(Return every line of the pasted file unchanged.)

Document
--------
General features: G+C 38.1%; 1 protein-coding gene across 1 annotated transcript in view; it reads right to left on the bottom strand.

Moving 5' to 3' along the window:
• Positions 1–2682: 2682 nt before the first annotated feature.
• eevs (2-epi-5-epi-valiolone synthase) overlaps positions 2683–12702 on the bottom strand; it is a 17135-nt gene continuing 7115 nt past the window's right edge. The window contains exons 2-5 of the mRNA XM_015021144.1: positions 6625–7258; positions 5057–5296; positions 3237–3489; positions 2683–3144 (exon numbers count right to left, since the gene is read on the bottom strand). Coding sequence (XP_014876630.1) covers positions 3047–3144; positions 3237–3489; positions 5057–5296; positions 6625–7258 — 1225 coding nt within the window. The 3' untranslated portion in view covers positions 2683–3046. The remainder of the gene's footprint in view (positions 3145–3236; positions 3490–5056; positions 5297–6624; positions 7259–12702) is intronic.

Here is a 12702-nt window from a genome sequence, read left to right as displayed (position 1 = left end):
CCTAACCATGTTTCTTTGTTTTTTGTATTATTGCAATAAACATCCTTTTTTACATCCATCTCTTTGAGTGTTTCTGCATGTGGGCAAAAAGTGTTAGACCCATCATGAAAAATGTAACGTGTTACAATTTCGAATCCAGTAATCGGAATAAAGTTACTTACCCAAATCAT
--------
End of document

General features: G+C 38.1%; 1 protein-coding gene across 1 annotated transcript in view; it reads right to left on the bottom strand.

Moving 5' to 3' along the window:
• Positions 1–2682: 2682 nt before the first annotated feature.
• eevs (2-epi-5-epi-valiolone synthase) overlaps positions 2683–12702 on the bottom strand; it is a 17135-nt gene continuing 7115 nt past the window's right edge. The window contains exons 2-5 of the mRNA XM_015021144.1: positions 6625–7258; positions 5057–5296; positions 3237–3489; positions 2683–3144 (exon numbers count right to left, since the gene is read on the bottom strand). Coding sequence (XP_014876630.1) covers positions 3047–3144; positions 3237–3489; positions 5057–5296; positions 6625–7258 — 1225 coding nt within the window. The 3' untranslated portion in view covers positions 2683–3046. The remainder of the gene's footprint in view (positions 3145–3236; positions 3490–5056; positions 5297–6624; positions 7259–12702) is intronic.

Here is a 12702-nt window from a genome sequence, read left to right as displayed (position 1 = left end):
CCTAACCATGTTTCTTTGTTTTTTGTATTATTGCAATAAACATCCTTTTTTACATCCATCTCTTTGAGTGTTTCTGCATGTGGGCAAAAAGTGTTAGACCCATCATGAAAAATGTAACGTGTTACAATTTCGAATCCAGTAATCGGAATAAAGTTACTTACCCAAATCAT